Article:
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What is the meaning of Inflation rate ?
What is inflation?
Inflation is the rate of increase in prices for goods and services. In other words - Inflation is an increase in the price of a basket of goods and services that is representative of the economy as a whole.

The inflation rate is a key parameter basis which central government proposes its monetary and fiscal policy from time to time.

Indicators of Measure of Inflation

Whole-sale price index (WPI) and Consumer price index (CPI) are the two primary measures of inflation.

WPI index reflects average price changes of goods that are bought and sold in the wholesale market.
As WPI accounts for changes in general price level of goods at wholesale level, it fails to communicate actual burden borne by the end consumer.

The computation of CPI takes into account price changes and the actual inflation that affects the end consumer. CPI is thus a reflection of changes in the retail prices of specified goods and services over a time period which are traded by particular consumer group

Wholesale Price Index (WPI)
This index is published by office of Economic Adviser (Ministry of Commerce & Industry).The calculation is done by tracking the average prices of commodities that are traded in bulk i.e. wholesale.

The commodities under study are divided into three categories: primary articles (food, non-food, tobacco, fodder and minerals), fuel & power and manufactured products. Currently, the total basket of products under consideration for WPI is 676 items and the calculation of this index is done by using Laspeyres formula (it works on averaging principle) and year (2004-2005) commodity prices are taken as base for reference by equating them to 100  and values of the index are  calculated as a percentage relative  to this base.
Consumer Price Index (CPI)
This index is published by Central Statistics Office (CSO) (Ministry of Statistics and Programme Implementation).In nations like United Kingdom, Poland, Malaysia etc. it is also known as Retail Price Index. CPI is a method that involves calculation of inflation through time tracking of weighted averages of 200 consumer goods and services with prices of year 2010 as the base.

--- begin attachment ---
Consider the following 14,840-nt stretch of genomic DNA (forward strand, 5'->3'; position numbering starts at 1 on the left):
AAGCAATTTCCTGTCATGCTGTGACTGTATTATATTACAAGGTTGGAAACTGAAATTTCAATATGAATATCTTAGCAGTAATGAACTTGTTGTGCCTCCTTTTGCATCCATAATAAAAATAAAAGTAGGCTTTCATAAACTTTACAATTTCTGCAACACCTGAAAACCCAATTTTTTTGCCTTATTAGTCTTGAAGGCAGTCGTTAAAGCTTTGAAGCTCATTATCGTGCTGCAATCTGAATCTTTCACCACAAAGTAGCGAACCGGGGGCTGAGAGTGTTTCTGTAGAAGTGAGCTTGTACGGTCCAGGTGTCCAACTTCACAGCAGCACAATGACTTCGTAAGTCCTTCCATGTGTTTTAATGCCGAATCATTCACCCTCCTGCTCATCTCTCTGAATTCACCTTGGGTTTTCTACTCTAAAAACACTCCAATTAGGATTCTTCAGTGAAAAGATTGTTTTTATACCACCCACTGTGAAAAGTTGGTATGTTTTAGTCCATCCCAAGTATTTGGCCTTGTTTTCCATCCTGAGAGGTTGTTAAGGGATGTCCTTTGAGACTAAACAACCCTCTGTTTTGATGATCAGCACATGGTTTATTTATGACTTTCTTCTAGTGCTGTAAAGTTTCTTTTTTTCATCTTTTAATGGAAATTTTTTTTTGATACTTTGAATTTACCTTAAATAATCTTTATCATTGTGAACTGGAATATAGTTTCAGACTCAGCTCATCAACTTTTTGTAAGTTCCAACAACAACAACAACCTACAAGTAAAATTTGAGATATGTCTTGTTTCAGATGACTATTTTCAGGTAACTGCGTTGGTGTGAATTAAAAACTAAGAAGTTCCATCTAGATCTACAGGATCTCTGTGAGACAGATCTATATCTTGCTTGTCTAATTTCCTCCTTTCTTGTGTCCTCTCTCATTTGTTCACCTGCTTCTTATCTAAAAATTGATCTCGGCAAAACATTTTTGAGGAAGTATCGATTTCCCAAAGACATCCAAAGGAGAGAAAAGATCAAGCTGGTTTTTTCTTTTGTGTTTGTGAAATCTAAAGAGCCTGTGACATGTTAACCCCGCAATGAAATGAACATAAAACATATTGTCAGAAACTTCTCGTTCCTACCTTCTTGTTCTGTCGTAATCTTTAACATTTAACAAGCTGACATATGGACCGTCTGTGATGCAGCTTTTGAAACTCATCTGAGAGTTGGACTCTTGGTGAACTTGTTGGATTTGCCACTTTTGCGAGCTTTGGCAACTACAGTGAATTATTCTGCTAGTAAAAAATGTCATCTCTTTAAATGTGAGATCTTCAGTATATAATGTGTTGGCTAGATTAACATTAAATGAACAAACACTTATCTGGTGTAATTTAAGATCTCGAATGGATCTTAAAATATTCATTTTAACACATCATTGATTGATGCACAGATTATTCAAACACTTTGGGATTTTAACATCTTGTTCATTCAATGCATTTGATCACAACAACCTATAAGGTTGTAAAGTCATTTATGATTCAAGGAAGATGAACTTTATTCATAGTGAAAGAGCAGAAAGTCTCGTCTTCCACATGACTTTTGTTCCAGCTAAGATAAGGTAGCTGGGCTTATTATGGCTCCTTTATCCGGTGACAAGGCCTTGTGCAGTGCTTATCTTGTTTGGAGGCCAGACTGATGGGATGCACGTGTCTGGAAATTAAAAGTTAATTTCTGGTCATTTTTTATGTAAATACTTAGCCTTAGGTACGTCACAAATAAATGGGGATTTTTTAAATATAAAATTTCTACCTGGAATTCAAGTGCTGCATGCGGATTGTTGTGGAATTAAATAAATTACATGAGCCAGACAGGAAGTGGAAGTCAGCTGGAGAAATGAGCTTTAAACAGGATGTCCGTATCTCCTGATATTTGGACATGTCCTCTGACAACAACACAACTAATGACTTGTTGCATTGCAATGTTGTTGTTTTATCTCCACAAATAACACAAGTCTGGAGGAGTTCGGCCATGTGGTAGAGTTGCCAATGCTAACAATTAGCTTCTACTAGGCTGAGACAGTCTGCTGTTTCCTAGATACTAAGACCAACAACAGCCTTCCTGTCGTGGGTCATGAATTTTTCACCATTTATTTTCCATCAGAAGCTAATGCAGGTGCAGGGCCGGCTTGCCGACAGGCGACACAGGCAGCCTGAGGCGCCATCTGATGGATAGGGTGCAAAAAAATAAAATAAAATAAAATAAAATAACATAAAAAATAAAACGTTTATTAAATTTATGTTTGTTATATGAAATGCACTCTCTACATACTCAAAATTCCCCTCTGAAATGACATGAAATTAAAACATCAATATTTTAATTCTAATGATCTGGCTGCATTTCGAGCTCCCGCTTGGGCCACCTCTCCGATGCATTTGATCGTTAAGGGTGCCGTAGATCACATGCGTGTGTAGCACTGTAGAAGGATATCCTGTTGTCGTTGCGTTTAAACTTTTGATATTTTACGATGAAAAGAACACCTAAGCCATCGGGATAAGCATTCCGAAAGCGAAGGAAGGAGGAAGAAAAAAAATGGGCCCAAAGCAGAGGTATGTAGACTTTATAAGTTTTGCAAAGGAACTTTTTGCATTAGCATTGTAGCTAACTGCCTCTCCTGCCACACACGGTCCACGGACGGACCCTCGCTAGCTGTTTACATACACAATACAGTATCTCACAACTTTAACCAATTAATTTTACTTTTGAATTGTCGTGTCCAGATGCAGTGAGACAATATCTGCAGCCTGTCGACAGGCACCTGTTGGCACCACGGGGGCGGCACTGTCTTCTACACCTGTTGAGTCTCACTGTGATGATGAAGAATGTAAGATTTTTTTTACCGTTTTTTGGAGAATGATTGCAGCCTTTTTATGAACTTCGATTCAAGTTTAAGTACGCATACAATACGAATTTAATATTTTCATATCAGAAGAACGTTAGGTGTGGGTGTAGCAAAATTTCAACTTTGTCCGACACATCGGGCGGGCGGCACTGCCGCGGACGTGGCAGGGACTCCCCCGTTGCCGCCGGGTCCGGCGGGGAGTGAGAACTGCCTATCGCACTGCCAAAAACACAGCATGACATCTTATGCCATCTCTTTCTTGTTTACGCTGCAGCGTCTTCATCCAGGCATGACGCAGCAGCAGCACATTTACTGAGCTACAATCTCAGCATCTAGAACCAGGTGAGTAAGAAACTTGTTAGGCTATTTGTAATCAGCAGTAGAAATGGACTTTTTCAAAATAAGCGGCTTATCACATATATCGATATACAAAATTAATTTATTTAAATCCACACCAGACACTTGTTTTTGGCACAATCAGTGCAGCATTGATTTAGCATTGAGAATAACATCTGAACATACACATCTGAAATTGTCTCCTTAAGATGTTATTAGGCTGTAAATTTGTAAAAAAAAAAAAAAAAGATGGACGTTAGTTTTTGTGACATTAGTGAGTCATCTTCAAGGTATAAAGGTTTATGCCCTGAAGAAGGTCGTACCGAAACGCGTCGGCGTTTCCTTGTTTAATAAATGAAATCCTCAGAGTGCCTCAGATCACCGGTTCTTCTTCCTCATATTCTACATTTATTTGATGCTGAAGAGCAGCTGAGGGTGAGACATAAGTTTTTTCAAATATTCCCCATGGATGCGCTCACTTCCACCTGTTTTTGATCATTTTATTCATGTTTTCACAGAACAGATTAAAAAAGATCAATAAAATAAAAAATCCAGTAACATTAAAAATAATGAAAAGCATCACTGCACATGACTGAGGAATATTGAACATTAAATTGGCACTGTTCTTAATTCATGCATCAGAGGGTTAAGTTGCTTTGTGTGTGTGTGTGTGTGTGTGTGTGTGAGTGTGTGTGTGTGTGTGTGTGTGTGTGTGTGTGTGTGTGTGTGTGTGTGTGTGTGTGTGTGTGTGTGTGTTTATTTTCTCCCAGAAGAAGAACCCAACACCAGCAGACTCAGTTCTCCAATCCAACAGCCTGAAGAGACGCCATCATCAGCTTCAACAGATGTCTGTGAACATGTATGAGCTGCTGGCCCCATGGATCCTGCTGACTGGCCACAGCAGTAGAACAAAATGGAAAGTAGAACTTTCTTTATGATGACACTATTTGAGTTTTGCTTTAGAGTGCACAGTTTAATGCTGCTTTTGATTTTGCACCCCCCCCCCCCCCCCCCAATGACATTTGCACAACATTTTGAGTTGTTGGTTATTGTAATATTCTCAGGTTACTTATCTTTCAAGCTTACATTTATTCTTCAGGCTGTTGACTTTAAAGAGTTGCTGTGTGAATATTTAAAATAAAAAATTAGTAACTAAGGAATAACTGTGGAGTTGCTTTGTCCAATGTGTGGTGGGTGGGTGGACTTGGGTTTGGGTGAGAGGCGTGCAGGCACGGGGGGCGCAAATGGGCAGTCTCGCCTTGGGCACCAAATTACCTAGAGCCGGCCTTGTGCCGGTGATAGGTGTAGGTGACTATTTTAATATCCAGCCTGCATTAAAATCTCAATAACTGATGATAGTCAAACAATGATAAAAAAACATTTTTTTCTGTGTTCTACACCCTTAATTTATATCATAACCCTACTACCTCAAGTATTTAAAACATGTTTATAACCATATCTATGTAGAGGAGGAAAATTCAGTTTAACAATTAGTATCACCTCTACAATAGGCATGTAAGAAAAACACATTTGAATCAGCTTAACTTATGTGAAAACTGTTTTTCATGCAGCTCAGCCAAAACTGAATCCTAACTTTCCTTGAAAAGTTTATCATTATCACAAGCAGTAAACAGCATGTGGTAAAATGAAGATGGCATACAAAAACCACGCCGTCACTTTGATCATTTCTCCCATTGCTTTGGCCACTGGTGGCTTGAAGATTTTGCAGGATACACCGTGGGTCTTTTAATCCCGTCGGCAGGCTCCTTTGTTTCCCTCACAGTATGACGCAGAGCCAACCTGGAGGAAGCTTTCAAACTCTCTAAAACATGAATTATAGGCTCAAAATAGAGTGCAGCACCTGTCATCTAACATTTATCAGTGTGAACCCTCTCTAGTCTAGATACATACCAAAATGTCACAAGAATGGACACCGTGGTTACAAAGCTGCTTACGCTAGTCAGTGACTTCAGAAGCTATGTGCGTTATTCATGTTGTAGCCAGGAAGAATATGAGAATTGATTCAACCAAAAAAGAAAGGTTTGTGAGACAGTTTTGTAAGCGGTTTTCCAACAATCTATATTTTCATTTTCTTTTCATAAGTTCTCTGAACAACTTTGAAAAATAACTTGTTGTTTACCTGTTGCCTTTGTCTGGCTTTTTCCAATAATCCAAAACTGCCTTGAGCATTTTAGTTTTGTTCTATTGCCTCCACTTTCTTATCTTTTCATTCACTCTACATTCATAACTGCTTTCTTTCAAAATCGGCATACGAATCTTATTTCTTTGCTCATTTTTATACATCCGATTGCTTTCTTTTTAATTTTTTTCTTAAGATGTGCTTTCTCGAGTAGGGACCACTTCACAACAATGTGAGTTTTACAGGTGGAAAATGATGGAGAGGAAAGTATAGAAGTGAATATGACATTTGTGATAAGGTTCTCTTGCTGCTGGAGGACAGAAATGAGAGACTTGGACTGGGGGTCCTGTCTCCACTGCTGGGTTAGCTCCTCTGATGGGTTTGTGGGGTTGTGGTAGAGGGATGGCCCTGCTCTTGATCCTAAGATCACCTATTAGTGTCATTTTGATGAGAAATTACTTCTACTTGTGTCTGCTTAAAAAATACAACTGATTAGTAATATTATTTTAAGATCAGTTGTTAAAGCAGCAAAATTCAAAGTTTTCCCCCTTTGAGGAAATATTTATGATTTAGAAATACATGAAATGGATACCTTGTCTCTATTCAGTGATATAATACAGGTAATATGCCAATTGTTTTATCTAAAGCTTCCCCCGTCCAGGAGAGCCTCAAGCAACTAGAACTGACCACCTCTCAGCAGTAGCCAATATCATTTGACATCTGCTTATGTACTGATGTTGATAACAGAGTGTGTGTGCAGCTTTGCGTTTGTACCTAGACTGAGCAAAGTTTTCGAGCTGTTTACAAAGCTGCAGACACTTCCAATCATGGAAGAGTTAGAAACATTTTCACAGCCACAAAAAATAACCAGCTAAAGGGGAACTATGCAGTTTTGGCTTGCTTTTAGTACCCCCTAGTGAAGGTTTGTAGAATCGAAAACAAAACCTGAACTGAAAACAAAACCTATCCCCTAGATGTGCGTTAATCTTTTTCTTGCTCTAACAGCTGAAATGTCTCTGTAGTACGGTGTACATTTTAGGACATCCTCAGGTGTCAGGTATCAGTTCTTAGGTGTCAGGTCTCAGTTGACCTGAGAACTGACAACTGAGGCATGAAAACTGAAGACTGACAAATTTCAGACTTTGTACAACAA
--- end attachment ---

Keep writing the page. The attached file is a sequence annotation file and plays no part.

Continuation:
So which is the better index for measuring inflation?
The primary disapproval for WPI being used as the key index for estimating inflation is that the general public doesn’t transact on wholesale level on a daily basis. Also, the wholesale doesn’t reflect the pricing trends at retail level and thus, not the definitive ideal indicator of inflation.

On the other hand, many analysts feel that CPI is the accurate method of measuring inflation since it reflects the ground realities by tracking the costs of the goods that are purchased on daily basis by general public.

The difference between Wholesale Price Index (WPI) and Consumer Price Index (CPI) is that along with tracking prices of goods, the latter also includes services in the indexing.

Most of the countries use CPI as the measuring index since it represents actual variation in prices of the items that a consumer will ultimately make use of. Also, CPI has an updated base in comparison to WPI.

Earlier, RBI had given more weightage to WPI as a measurement index. However, on April 2, 2014 during the first bimonthly monetary policy for FY2014-15, Mr. Rajan (RBI governor) declared that CPI would be the key index of inflation measurement going forward.
What is the relationship between inflation and interest rates?
Inflation and interest rates are linked, and frequently referenced in macroeconomics. Inflation refers to the rate at which prices for goods and services rises.

In general, as interest rates are lowered, more people are able to borrow more money. The result is that consumers have more money to spend, causing the economy to grow and inflation to increase. The opposite holds true for rising interest rates. As interest rates are increased, consumers tend to have less money to spend. With less spending, the economy slows and inflation decreases.
When Inflation Numbers are published
The inflation numbers are published every 2nd Friday of a month

What is Deflation
Deflation is the continuous decrease in prices of goods and services. Deflation occurs when the inflation rate becomes negative (below zero) and stays there for a longer period

Historically, from 1969 until 2012, India Inflation Rate averaged 8.0 Percent reaching an all time high of 34.7 Percent in September of 1974 and a record low of -11.3 Percent in May of 1976.